Once in the past tried to make a driver and essentially you are stuck of doing a WinTab driver if you want to use Adobe Products and most of the other great products out there. WinTab is really a pain to implement. Not counting all the licensing issue just getting the specifications for *latest version*.

So I am currently working on an alternate solution -- one that uses a piece of hardware to emulate the USB device from a serial or ADB version of the product.  The base device costs 18$US (+ 5$ shipping) but you need to do a bit of soldering to put the connectors and maybe other stuff (depending on how what you are interfacing).

This enables you to use the most recent and up to date Wacom USB drivers.

Can you solder (or find a friend that can do it)?


http://forum.bongofish.co.uk/index.php?topic=1738.msg12320#msg12320
http://forum.bongofish.co.uk/index.php?topic=1738.msg12398#msg12398
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Dragon
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« Reply #10 on: December 23, 2010, 09:50:46 PM »

I can solder, though I seem to have more than my fair share of connections that break over time even after reading various guides on how to do it correctly...  I think not using flux is probably my biggest problem.

It's awesome you're working on a relatively inexpensive solution.  Did you ask about my soldering ability so I can do some testing?

Also, why do you say you need to find the latest version of Wintab?  Adobe products won't work with older versions?
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bernard
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« Reply #11 on: December 24, 2010, 03:15:34 PM »

Flux is always better but for "normal" soldering (not super-high-pitch or special soldering) typically there is enough flux "inside" standard soldering wires.

So the answer is essentially "yes".

I am asking for soldering skills to help find you a solution that suits you. Because if you were to ask me to assemble a board for you then the price would not be the same. Grin

WinTab: Actually, I am not so sure about the WinTab version thingy (I read that somewhere, can't remember where) -- everything around Wintab is always a bit of a mystery it seems. (not counting the already-been-sued licensing part). Enough that I decided to stay away unless someone starts paying me about it:  I have a life too. Smiley

Note that if you decide to develop a driver or anything that can help the DIY screen tablet community, I will support you anyway I can. Smiley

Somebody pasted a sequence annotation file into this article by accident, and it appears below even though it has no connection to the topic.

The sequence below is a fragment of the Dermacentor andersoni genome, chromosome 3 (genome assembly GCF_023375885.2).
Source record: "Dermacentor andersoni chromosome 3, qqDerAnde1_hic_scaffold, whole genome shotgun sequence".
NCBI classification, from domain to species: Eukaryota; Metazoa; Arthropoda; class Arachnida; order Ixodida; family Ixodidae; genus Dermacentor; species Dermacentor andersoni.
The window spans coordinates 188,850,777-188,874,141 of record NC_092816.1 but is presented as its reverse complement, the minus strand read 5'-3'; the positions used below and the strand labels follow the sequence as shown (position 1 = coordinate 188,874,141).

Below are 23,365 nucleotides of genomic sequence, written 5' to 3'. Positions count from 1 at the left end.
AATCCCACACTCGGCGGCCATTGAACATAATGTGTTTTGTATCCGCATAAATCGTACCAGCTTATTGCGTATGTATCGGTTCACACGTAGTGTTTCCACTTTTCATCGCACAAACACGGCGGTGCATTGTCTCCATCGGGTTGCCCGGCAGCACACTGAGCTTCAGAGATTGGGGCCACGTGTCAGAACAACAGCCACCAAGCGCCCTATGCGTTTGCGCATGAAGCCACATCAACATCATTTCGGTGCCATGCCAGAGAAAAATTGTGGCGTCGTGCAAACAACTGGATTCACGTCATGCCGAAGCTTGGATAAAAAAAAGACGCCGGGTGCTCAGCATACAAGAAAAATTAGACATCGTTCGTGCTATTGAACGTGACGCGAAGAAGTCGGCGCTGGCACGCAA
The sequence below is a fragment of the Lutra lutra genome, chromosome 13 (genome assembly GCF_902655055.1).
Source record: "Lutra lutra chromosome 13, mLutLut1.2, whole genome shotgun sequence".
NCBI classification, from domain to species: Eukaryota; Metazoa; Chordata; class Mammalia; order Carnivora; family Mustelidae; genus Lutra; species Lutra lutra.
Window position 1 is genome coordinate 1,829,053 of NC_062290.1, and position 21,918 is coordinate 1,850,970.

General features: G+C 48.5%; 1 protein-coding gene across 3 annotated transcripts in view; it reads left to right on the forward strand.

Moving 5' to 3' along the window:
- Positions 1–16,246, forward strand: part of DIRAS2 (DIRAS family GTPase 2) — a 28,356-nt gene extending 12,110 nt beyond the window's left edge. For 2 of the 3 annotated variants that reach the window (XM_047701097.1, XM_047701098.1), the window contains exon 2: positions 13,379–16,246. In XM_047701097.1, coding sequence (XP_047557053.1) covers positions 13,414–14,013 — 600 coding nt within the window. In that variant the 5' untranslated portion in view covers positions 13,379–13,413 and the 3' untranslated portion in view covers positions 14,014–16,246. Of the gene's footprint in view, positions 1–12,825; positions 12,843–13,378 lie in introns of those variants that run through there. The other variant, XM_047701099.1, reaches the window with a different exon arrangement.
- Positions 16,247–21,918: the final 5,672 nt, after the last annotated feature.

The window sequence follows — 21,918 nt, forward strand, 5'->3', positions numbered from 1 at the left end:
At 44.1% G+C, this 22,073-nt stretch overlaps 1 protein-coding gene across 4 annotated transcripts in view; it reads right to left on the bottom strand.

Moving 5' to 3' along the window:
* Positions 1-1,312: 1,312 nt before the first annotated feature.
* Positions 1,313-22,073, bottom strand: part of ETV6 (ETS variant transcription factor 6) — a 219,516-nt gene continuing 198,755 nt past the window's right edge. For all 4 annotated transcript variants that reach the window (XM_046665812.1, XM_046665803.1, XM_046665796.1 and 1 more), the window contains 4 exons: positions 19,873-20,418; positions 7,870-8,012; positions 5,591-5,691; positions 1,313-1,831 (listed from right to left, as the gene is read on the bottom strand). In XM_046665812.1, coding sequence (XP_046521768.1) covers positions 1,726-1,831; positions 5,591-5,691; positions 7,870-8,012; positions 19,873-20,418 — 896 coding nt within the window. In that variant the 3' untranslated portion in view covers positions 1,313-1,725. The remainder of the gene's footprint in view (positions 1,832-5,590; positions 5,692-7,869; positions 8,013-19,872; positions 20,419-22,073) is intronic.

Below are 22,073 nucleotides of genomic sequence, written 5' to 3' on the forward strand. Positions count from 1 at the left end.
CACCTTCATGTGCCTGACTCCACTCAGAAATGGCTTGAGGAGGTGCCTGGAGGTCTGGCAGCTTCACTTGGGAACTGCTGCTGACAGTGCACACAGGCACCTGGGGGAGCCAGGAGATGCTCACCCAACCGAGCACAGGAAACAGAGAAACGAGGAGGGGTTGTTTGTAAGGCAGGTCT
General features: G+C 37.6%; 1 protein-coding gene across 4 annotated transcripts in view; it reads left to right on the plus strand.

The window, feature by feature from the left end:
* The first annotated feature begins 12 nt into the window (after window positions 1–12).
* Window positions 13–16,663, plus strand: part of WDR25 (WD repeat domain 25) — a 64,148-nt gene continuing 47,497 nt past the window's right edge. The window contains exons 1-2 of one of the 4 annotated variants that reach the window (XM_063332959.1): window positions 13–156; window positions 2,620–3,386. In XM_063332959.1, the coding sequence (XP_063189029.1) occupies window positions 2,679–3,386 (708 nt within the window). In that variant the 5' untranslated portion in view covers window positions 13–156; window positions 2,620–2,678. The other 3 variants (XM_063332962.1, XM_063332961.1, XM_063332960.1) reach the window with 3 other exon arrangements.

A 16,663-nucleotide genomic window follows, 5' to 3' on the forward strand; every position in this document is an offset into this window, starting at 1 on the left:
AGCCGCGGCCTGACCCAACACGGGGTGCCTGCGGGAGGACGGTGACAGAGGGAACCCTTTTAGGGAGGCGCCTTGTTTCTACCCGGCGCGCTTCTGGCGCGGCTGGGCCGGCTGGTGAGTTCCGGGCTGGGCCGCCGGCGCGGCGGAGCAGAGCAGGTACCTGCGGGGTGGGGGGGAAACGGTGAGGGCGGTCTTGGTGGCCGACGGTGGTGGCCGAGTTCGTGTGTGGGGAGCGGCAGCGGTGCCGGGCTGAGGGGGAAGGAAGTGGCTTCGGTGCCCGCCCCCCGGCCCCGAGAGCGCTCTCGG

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Dragon
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« Reply #12 on: December 27, 2010, 04:06:03 AM »

I'd definitely be interested in putting together the hardware and buying your code if it all turned out to be cheaper than the vtablet driver ($75).

I was also reading in your other thread about trying to get debug output from USB and then I saw http://www.kickstarter.com/projects/bushing/openvizsla-open-source-usb-protocol-analyzer which sounded like it might fulfill the same goal (although it's not ready for public purchase yet).
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bernard
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« Reply #13 on: December 27, 2010, 10:14:22 PM »

You will never have to "pay" for my code since it is fully open source.  Wink (http://code.google.com/p/waxbee/ -- ok there is nothing there as of this writing, but as soon as I get something working, I'll post it)  Tongue

The hardware you buy yourself and you assemble (solder) yourself.

The only reason why I would receive a penny would be because you ask me to pre-assemble something for you (or you ask me to do specialized work not meant to support this community).

I purposely choose one of the cheapest piece of hardware that I could find that a normal "DIYer" could handle (no need to create PCBs or solder 0.5mm pitch ICs). I also try to work with spare parts that are easy to find - they might even already be in your house for free. (mini-usb cable, S-Video cable, etc).

Can it fit under 75$? It depends on your skillset and what you intend to do and how fast you want your parts to be shipped. One thing for sure, you are not tied to a cpu-license and "upgrades" are free since they are the standard Wacom drivers.

USB: it was not always easy at first, but I got enough USB tracing to do what I needed. Now I can emulate my USB Wacom Graphire3, and the others shouldn't be too hard to do either. So I do not need another USB protocol analyzer, really.